Monday, 5 April 2010

Feliz Páscoa!

We were invited away for Easter weekend to Ilha-do-Araujo. It's about 30 minutes away from Paraty, one of the main historical towns (20 mins by boat + 10 mins drive). They spent the day telling us about what a fabulous weekend away it would be but to be fair, we really didn't need any convincing.... I mean, it's what we came to Brazil for.. to hang out with some real, live Brasilero/a's and drink caprihinia's on the beach!

But firstly, getting out of SP on a holiday weekend needs special planning. It's no different to trying to get out of London on a bank holiday weekend or travelling through Bangkok in rush hour... OK, I lie, it's a whole lot worse!!! The super-rico (very, very rich people) take helicopters which takes about 12 minutes to the closest beach (maybe next year...). It took us 4 hours to get out of SP (and then another 3 hours to Paraty) and this was us leaving before the rush hour! At the moment there is an incomplete ring road called the Marginal. This is where you do not want to be anytime after 4pm. Rodrigo came and picked us up before 4pm and raced through the city to get to the marginal on the opposite side of the city where we could link to Aryton Senna (most appropriate name for a motorway) which takes us up the coast. There is another highway called Dutra which can take you direct to Rio but  all the big trucks take this road as well which Rodrigo wanted to avoid.


Tim taught Rodrigo the phrase 'Spend a penny' - very amusing as as he spent hundreds, thousands and millions, not just pennies... thought the rest of the weekend was spent entertaining them with our sub-standard portuguese instead!

We arrived at 10pm to a lovely little house aptly named Ilha de Mel (The Island of Honey) as it was covered in purple flowers with busy wee bees flying from one honey flower to the next. It was a small bay with 10 beautiful holiday houses scattered throughout and a small beach. The girls in the second car had left late so had been stuck on the Marginal for over 3 hours and weren't expecting to arrive until 3am so we didn't stay up for them.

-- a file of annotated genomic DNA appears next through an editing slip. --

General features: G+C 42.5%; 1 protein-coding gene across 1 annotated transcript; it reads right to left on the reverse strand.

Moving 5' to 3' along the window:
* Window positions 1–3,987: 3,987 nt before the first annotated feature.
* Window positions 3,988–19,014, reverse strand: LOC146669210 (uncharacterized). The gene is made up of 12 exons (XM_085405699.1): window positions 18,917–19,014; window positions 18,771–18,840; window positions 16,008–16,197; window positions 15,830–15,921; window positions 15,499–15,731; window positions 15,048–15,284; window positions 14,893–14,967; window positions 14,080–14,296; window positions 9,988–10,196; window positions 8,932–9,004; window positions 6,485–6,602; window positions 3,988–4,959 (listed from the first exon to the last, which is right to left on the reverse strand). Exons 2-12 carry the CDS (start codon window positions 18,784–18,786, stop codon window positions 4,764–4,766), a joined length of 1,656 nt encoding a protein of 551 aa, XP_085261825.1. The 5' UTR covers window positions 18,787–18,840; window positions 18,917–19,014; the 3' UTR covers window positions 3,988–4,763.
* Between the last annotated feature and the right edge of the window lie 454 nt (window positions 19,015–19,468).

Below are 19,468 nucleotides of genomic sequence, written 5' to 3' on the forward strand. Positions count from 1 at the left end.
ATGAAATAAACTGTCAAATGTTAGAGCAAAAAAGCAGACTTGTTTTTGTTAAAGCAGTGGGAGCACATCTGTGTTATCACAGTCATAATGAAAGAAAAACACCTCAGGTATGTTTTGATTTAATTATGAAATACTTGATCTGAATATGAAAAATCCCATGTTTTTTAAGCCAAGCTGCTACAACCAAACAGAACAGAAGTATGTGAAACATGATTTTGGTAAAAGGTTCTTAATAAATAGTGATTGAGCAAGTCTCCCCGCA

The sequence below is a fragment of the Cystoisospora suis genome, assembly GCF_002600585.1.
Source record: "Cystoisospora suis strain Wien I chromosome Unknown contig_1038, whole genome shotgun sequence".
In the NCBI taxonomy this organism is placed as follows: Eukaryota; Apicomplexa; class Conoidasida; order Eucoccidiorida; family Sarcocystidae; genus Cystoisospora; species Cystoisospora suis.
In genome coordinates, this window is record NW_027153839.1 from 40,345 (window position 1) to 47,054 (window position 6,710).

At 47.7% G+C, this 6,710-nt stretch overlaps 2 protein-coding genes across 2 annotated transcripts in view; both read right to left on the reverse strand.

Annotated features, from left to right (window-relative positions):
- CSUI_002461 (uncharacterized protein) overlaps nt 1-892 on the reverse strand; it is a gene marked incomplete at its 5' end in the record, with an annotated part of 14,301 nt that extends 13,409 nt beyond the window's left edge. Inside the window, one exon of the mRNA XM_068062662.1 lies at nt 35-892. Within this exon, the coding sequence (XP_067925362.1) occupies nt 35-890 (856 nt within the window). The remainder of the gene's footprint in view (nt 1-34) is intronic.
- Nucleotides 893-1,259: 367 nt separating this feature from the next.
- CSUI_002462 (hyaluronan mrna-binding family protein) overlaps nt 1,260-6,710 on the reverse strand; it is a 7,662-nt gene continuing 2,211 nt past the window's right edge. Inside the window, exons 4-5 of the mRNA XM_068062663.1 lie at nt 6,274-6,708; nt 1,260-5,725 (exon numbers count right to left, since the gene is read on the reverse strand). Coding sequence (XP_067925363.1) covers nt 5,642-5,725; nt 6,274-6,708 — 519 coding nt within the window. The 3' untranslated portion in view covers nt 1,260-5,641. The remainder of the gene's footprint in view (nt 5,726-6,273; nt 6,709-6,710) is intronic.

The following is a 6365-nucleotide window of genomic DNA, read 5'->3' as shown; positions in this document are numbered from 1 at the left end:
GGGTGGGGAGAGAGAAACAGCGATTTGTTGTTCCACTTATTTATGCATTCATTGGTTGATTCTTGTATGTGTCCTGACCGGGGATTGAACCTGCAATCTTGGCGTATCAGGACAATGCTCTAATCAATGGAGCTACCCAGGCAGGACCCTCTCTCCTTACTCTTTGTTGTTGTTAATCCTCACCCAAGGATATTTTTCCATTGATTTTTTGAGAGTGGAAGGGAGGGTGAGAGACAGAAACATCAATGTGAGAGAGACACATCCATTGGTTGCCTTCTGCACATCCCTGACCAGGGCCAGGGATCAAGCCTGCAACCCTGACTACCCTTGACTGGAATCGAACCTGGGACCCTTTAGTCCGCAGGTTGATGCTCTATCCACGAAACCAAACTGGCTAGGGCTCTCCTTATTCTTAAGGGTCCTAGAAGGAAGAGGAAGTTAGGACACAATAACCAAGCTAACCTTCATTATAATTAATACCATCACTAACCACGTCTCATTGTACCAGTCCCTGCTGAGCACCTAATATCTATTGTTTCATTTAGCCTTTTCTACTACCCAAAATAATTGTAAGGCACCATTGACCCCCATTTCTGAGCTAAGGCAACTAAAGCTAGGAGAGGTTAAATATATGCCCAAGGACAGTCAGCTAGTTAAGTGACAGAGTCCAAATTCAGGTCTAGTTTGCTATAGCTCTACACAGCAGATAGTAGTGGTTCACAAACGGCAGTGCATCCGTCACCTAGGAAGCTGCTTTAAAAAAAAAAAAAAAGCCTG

Rodrigo's wife, Ines and her sister Florencia are Argentinians and they came with Luciana and Debbie. There was also Fabiola, an ex-colleague of Rodrigo's, who now lives in Rio. The weekend was lovely - we spent the whole time immersed in portuguese, learning lots of new foods and taking boat trips to other islands and beaches. We even saw a pod of dolphins on one of our boat trips but they swam away before we could jump in the water with them. Most importantly Tim also learnt to make caprioskas with lime until we ran out of limes, and with oranges until we ran out of oranges. Delicioso!


On the Saturday night we popped into Paraty after dinner. The girls wanted to have icecream (unfortunately no hokey pokey here) and the shops were open until midnight! They tried to convince me to buy Tim a new pair of very small swimmers so he could be 'a real brazilian man'. Haha, I was too disturbed and I think he might prefer to pick his own.* There were also lots of bars, restaurants and clubs and a real buzz in the streets. We'll have to go back and spend a few days exploring the town and learning more about the history of Paraty. Note to parents - not a great place for buggies as there are lots of large paralelepípedos (my new favourite word which means cobbles).

Little Sophie decided to only sleep for 2 hours on Saturday night so we were pretty exhausted but it wasn't the end of the world as all we had to do was lie by the pool and eat. Typically it started raining when we needed to leave but everyone was keen to get on the road anyhow so they could try and beat the traffic... we were stuck just leaving the beach on the roads that connect to Aryton Senna and/or Dutra for 4 hours!!! If you want to try and avoid traffic there is a live travel website for SP state - - though if you're stuck it's just really depressing! We felt much better when we checked the girls' route via Caraguatatuba and saw that the traffic there was horrendous as well. Luckily once we hit Dutra the traffic was flowing;  we spent a few a pennies, ate some pao de queijos, drank some guarana and whiled away the 7 hours with bossa, samba, jazz and random chat about Obama, travel in Asia and legalising drugs (all in Portuguese of course though maybe I did more listening than talking...).

(Sand and Flowers for lunch - Yummy!)

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